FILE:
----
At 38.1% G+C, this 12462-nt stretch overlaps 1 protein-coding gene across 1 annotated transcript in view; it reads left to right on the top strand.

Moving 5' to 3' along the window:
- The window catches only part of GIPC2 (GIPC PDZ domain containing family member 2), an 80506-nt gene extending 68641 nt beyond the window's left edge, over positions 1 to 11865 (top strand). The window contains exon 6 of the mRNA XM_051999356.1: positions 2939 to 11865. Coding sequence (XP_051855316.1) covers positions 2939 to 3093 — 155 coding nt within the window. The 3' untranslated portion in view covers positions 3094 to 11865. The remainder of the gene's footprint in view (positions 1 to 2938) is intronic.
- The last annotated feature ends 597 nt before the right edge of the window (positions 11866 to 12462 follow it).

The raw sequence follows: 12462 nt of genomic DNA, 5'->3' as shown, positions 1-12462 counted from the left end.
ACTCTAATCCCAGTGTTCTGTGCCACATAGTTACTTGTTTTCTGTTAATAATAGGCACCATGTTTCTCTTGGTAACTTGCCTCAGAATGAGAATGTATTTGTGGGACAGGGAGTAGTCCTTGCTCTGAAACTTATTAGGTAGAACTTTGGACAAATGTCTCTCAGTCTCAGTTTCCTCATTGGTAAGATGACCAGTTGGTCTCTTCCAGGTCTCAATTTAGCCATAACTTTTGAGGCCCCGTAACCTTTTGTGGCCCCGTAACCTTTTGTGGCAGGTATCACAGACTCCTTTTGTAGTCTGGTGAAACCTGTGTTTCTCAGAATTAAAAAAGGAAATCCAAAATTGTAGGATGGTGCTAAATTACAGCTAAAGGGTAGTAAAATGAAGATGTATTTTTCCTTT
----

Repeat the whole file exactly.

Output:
At 38.1% G+C, this 12462-nt stretch overlaps 1 protein-coding gene across 1 annotated transcript in view; it reads left to right on the top strand.

Moving 5' to 3' along the window:
- The window catches only part of GIPC2 (GIPC PDZ domain containing family member 2), an 80506-nt gene extending 68641 nt beyond the window's left edge, over positions 1 to 11865 (top strand). The window contains exon 6 of the mRNA XM_051999356.1: positions 2939 to 11865. Coding sequence (XP_051855316.1) covers positions 2939 to 3093 — 155 coding nt within the window. The 3' untranslated portion in view covers positions 3094 to 11865. The remainder of the gene's footprint in view (positions 1 to 2938) is intronic.
- The last annotated feature ends 597 nt before the right edge of the window (positions 11866 to 12462 follow it).

The raw sequence follows: 12462 nt of genomic DNA, 5'->3' as shown, positions 1-12462 counted from the left end.
ACTCTAATCCCAGTGTTCTGTGCCACATAGTTACTTGTTTTCTGTTAATAATAGGCACCATGTTTCTCTTGGTAACTTGCCTCAGAATGAGAATGTATTTGTGGGACAGGGAGTAGTCCTTGCTCTGAAACTTATTAGGTAGAACTTTGGACAAATGTCTCTCAGTCTCAGTTTCCTCATTGGTAAGATGACCAGTTGGTCTCTTCCAGGTCTCAATTTAGCCATAACTTTTGAGGCCCCGTAACCTTTTGTGGCCCCGTAACCTTTTGTGGCAGGTATCACAGACTCCTTTTGTAGTCTGGTGAAACCTGTGTTTCTCAGAATTAAAAAAGGAAATCCAAAATTGTAGGATGGTGCTAAATTACAGCTAAAGGGTAGTAAAATGAAGATGTATTTTTCCTTT